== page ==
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Wall Street’s diversity push will be tested by next bear market

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Financial companies are all too happy to support diversity programs during good times — but what happens in a bear market?

That’s the question posed by Carla Harris, vice chairman of wealth management at Morgan Stanley, who spoke Tuesday at the Center for Financial Planning’s inaugural Diversity Summit in New York. Firms need to foster diversity as a commercial priority or their pipeline of candidates will run dry every few years, she said.

“Diversity and inclusion has been a bull-market phenomenon, when things are going well, we spend lots of money” to recruit and promote women and people of color, she said. “But the minute we hit a bear market environment, it doesn’t go away, but the intensity goes from 10 to 1,” with job cuts hitting less-represented groups hardest.

This month is shaping up to be the worst October in a decade for stock markets as investors question how long the bull run can last against a backdrop of rising U.S. interest rates, escalating U.S.-China trade tensions and geopolitical flareups from Italy to Saudi Arabia.

Wall Street firms have struggled to recruit and retain a workforce that is reflective of the U.S. population. In the U.S., less than 3.5% of the 80,000 professionals with the certified financial planner designation were black or Latino in 2017, according to a study released Tuesday by the Center for Financial Planning.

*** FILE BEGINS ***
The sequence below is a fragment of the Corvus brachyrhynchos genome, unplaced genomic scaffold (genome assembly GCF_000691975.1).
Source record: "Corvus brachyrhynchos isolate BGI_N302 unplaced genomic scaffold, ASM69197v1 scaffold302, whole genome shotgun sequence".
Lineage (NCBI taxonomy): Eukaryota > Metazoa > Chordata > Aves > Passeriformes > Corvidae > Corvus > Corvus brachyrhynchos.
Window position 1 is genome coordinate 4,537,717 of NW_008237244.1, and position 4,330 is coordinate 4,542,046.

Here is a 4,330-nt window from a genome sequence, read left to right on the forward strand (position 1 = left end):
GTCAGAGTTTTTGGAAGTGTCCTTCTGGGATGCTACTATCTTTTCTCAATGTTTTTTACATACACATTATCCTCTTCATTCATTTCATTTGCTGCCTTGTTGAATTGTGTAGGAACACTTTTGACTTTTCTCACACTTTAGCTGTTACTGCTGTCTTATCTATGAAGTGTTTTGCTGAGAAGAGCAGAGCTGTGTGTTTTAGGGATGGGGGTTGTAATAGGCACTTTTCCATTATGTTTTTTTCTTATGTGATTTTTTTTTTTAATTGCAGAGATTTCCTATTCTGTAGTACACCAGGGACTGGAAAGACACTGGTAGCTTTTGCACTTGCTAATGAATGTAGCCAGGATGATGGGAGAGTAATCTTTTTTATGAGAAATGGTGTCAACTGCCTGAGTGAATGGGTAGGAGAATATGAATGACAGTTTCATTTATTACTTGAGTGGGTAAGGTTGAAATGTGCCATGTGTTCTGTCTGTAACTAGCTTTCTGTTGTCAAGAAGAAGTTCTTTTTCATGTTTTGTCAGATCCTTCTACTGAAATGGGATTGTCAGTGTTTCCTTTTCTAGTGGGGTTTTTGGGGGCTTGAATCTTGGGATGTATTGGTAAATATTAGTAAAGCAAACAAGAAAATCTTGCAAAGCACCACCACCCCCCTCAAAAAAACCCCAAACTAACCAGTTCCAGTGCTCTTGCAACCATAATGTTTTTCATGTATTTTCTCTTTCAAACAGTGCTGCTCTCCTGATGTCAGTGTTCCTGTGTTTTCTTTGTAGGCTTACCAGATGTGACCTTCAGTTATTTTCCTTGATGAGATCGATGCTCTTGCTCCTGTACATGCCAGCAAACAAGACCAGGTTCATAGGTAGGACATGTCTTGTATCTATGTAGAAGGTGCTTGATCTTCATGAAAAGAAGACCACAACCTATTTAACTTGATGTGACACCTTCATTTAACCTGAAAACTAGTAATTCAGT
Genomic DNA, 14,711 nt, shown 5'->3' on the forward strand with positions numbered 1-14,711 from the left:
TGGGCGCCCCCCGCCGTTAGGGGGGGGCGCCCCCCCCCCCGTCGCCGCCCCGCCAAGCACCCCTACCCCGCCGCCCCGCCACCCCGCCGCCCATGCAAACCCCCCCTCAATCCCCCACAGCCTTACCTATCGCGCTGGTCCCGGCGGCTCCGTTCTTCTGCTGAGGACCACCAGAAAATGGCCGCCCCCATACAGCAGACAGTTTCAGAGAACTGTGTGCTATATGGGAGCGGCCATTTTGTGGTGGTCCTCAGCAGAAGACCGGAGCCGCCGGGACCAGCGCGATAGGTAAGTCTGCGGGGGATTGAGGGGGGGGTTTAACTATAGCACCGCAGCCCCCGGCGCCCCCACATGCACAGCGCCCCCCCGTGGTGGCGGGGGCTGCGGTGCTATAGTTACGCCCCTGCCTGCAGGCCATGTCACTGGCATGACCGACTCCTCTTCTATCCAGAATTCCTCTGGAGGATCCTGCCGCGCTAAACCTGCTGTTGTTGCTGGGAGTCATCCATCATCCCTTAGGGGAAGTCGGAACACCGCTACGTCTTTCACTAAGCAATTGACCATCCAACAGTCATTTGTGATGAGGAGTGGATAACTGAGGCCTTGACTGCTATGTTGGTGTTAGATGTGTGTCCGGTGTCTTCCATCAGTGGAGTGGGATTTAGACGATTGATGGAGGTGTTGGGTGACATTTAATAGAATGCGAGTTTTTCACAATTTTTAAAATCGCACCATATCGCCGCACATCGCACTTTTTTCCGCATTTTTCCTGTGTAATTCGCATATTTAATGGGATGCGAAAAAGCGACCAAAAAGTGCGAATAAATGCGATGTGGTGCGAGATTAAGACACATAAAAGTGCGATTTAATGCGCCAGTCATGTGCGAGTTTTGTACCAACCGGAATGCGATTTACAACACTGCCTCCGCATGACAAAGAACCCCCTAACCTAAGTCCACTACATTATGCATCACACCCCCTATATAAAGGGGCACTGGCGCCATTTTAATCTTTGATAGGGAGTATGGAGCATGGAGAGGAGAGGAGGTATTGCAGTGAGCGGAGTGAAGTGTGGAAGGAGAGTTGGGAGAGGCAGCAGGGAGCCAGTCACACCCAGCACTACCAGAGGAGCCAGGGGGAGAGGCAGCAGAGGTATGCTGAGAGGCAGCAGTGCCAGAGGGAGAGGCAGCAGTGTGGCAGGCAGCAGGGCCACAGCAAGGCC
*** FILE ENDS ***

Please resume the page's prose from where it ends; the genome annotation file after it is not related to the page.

For Merrill Lynch, it’s important for diversity initiatives to weather the business cycle, Andy Sieg, head of Bank of America’s wealth-management unit, said in an interview at the event.

“There are as many things that can distract you in a bull market as in a bear market,” Sieg said. “You’ve got to find the time. You’ve got to make sure that this topic is on the agenda every week, every month, every quarter, and we’re holding ourselves accountable.”

Merrill Lynch has seen “strong progress” in diversity after introducing it as a metric for field leaders last year, Sieg said. Managers can receive an A rating on their scorecard only if they focus on diversity as part of their responsibilities and show results, he said.

Bloomberg News